No Trace of the Nicaraguan Interoceanic Canal
José Adán Silva
Less than three years from the projected completion in Nicaragua of a canal running from the Caribbean Sea to the Pacific Ocean, there is no trace of progress on the mega-project. IPS traveled to both ends of the routet: Bluefields, on the Caribbean coast in eastern Nicaragua, 383 km from ... MORE > >

Long Way to Go for Indigenous Rights Protection
Tharanga Yakupitiyage
Despite progress, many gaps remain in international indigenous rights protection, said representatives during an annual UN meeting. More than 1000 indigenous representatives from around the world have gathered at the UN for the 16th session of the UN Permanent Forum on Indigenous Issues ... MORE > >

FEATURED VIDEO: World Press Freedom Day 2017
IPS World Desk
Journalists are not only major users of the cherished right to freedom of expression but also symbols of the extent to which a society tolerates and promotes freedom of expression. The current state of safety of journalists worldwide is alarming. Over the last decade 827 journalists and media ... MORE > >

With an Eye on Electoral Violence, Kenya Keeps Tight Rein on Media
Justus Wanzala
As the clock ticks down to Kenya’s general elections slated for Aug. 8, a move by the Kenya Communication Authority (CAK) to make journalists adhere to guidelines on election coverage has elicited fear that the government could be trying to control how they report on the polls. The rules, ... MORE > >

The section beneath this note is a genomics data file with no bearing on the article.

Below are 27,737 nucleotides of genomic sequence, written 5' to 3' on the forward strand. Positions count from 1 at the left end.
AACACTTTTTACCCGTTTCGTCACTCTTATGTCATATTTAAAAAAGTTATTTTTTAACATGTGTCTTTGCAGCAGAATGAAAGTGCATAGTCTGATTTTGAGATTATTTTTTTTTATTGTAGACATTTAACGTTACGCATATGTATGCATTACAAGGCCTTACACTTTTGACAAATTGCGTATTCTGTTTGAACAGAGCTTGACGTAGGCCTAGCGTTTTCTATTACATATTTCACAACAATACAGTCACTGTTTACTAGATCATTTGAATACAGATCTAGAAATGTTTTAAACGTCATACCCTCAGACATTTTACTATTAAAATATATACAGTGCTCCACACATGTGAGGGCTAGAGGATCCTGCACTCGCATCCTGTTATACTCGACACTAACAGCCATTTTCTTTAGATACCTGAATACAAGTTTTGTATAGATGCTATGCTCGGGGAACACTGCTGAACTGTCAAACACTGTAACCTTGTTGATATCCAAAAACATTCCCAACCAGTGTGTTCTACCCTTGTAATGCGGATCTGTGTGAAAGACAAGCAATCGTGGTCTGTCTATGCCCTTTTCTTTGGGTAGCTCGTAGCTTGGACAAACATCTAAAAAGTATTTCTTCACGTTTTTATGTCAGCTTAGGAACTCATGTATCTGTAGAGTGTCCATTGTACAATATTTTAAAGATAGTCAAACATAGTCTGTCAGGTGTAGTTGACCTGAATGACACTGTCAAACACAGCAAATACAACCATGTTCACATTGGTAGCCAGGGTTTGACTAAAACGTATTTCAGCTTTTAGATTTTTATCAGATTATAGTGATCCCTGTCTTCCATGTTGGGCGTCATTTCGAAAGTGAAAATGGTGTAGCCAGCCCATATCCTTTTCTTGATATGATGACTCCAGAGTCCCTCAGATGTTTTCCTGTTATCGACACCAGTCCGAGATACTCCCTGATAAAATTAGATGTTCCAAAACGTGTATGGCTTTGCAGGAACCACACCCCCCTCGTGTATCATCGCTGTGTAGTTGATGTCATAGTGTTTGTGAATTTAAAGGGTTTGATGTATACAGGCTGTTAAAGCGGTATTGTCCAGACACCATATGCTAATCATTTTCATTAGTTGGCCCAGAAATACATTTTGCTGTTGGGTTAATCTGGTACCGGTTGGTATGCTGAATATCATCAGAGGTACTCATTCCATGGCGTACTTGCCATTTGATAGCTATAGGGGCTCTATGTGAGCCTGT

Women Clearing Bombs in Cambodia
Erik Larsson
Mao Neav takes a few quick steps out into the field, followed by her faithful dog Onada, tail wagging, tongue out and panting, ready for what is out there. The field is peppered with cluster bombs. Mao Neav is the leader of a small group of bomb and mine clearers working in the Ratanakiri ... MORE > >

Trump’s First 100 Days: a Serious Cause for Concern
Martin Khor
This week, Donald Trump will mark his first hundred days as US President. It’s time to assess his impact on the world, especially the developing countries. It’s too early to form firm conclusions. But much of what we have seen so far is of serious concern. Recently there have been many ... MORE > >

Building resilient rural livelihoods is key to helping Yemen
José Graziano da Silva
People in Yemen are currently suffering from the world’s largest humanitarian crisis. More than 17 million people around Yemen’s rugged landscape are acutely food insecure, and the figure is likely to increase as the ongoing conflict continues to erode the ability to grow, import, distribute ... MORE > >

Bamboo Gaining Traction in Caribbean as Climate Savior
Desmond Brown
Keen to tap its natural resources as a way to boost its struggling economy, Guyana struck a multi-million-dollar deal with Norway in 2009. Under the deal, Norway agreed to pay up to 250 million dollars over five years, if Guyana, a Caribbean Community (CARICOM) country in South America, ... MORE > >

Nicaragua’s South Caribbean Coast Improves Readiness for Climate Change
José Adán Silva
The effects of climate change have hit Nicaragua’s Caribbean coastal regions hard in the last decade and have forced the authorities and local residents to take protection and adaptation measures to address the phenomenon that has gradually undermined their safety and changed their way of ... MORE > >